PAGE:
St Patrick, despite all the spurious legends which surround him, was a real, identifiable person who made a distinct contribution to the lives of the people of Ireland, once you ignore the inconvenient fact that he was born in the part of Britain now called England.
St George is a lot more hazy. It is difficult to distinguish fact from fantasy in what passes for his life story: he had no connection whatsoever with this part of the world, and he seems to have been chosen as patron saint of England simply because his emblem, a red cross on a white background, made a pretty design to decorate the armour of English soldiers fighting in the Crusades. Not much to celebrate there, is there?
John Williams, West Wittering, West Sussex
Are these families too hard-working?
Controversial as these questions may seem, why is the Government intent on encouraging both parents of young children to go out to paid work (“Osborne to woo the family vote with £2,000 per child Budget sweetener”, 18 March)? Might it not just possibly be better for children to combine schooldays with seeing more of their parents?
Might it not be better for parents to recognise their freedom of choice in having children and hence being responsible for their upbringing? Are not the childless unemployed and those with grown-up children more in need of the jobs?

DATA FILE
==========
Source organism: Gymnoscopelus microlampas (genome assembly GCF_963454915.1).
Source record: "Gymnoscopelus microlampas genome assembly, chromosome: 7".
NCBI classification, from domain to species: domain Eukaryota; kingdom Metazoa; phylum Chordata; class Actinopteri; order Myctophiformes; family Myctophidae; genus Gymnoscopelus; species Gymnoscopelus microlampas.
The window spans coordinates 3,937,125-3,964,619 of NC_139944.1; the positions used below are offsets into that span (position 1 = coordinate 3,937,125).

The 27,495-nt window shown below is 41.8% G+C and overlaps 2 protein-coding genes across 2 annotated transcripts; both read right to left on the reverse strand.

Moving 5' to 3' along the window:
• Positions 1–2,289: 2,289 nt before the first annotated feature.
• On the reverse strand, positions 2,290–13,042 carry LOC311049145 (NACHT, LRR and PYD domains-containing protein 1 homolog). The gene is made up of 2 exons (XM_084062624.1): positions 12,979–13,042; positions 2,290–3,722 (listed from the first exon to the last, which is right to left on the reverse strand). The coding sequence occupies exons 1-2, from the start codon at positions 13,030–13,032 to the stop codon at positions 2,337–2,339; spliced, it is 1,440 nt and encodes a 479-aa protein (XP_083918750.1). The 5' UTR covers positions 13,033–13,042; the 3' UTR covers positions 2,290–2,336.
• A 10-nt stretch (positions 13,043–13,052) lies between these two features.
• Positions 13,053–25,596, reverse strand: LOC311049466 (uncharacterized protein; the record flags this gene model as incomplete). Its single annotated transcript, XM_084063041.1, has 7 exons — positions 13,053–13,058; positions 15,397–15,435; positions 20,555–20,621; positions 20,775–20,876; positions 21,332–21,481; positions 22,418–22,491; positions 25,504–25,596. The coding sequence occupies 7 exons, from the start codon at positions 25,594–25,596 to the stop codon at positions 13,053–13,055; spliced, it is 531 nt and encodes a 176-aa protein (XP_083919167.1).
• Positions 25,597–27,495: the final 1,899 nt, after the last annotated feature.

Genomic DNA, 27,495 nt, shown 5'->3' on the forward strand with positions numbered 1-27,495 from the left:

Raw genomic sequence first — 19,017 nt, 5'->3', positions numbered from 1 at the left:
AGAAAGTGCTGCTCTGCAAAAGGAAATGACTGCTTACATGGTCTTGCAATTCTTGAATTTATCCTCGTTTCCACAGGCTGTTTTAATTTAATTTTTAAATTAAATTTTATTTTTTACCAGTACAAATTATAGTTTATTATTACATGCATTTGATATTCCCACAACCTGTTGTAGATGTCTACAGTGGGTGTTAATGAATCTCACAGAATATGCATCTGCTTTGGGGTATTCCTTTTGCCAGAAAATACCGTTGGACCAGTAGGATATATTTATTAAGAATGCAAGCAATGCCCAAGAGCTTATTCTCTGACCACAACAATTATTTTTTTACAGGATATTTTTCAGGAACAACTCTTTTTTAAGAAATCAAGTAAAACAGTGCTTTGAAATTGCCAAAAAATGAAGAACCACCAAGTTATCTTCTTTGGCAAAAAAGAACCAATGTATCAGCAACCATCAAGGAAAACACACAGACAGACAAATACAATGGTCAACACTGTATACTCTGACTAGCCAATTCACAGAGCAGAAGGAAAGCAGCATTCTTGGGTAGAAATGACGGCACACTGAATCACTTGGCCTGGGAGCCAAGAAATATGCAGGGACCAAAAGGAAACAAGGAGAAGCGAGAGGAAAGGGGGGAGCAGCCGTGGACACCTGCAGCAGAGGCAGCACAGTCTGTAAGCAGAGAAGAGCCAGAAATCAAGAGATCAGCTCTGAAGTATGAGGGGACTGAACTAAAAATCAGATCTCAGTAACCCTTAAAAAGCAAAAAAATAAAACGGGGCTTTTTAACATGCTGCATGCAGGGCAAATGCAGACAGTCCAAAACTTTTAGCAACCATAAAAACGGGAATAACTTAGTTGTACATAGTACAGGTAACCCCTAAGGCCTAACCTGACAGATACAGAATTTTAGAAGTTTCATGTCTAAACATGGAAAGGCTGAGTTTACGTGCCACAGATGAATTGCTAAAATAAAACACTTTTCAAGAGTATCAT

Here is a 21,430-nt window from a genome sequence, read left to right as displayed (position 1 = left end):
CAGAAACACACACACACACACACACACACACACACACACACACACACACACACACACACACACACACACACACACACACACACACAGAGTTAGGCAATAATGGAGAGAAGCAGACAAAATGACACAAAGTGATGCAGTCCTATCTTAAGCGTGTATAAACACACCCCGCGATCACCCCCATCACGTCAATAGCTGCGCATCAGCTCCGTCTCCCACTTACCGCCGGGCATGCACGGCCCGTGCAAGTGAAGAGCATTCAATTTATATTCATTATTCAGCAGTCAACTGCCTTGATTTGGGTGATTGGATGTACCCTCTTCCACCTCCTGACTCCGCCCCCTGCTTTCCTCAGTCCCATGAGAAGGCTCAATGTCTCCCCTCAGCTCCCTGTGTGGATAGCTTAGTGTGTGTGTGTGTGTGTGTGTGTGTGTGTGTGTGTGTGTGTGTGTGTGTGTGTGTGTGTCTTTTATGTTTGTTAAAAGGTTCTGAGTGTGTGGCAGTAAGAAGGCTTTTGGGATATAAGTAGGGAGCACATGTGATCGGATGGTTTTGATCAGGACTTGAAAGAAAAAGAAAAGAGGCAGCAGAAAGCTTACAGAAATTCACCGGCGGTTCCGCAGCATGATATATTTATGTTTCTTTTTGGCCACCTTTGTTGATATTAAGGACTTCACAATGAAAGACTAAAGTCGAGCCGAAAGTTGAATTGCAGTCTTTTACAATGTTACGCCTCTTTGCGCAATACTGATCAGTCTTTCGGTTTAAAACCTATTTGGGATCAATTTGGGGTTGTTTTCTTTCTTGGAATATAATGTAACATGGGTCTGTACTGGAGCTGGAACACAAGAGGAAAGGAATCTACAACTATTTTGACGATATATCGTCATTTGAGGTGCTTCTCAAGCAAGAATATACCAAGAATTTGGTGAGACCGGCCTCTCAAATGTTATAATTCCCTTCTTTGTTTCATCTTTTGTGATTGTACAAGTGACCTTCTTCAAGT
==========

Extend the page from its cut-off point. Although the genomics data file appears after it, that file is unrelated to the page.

Indeed, are we really saying that parents earning up to £300,000 a year between them are more deserving by way of state benefits than those unable to find work, yet getting their benefits cut?
Peter Cave, London W1
Slaughter of the wild salmon
Jenny Scobie (letter, 14 March) is very selective in considering threats to wild Scottish salmon. She fails to mention that anglers caught and killed 22,682 wild salmon in 2012 (the last year for which data is available) in the name of sport. These were all adult breeding fish that had returned to Scotland’s rivers to spawn but were prevented from doing so.
If the numbers of salmon killed by anglers is totalled back to 2002, as Jenny Scobie does to make escapes look even worse, then over 300,000 wild spawning salmon have been slaughtered by anglers. Such slaughter is deemed to be conservation by the angling fraternity.
Dr Martin Jaffa, Callander McDowell, Manchester
Logical reasons to enjoy maths
I was rather appalled to see that your instructions for Super Sudoku contain the lines “There is no maths involved. You solve the puzzle with reasoning and logic.”
As a professional mathematician I would like to point out to you that the whole point of mathematics is reasoning and logic, whereas you seem to imply that mathematics is nothing but soulless arithmetic involving numbers. This is both misleading to your readers and offensive to anyone who knows any mathematics.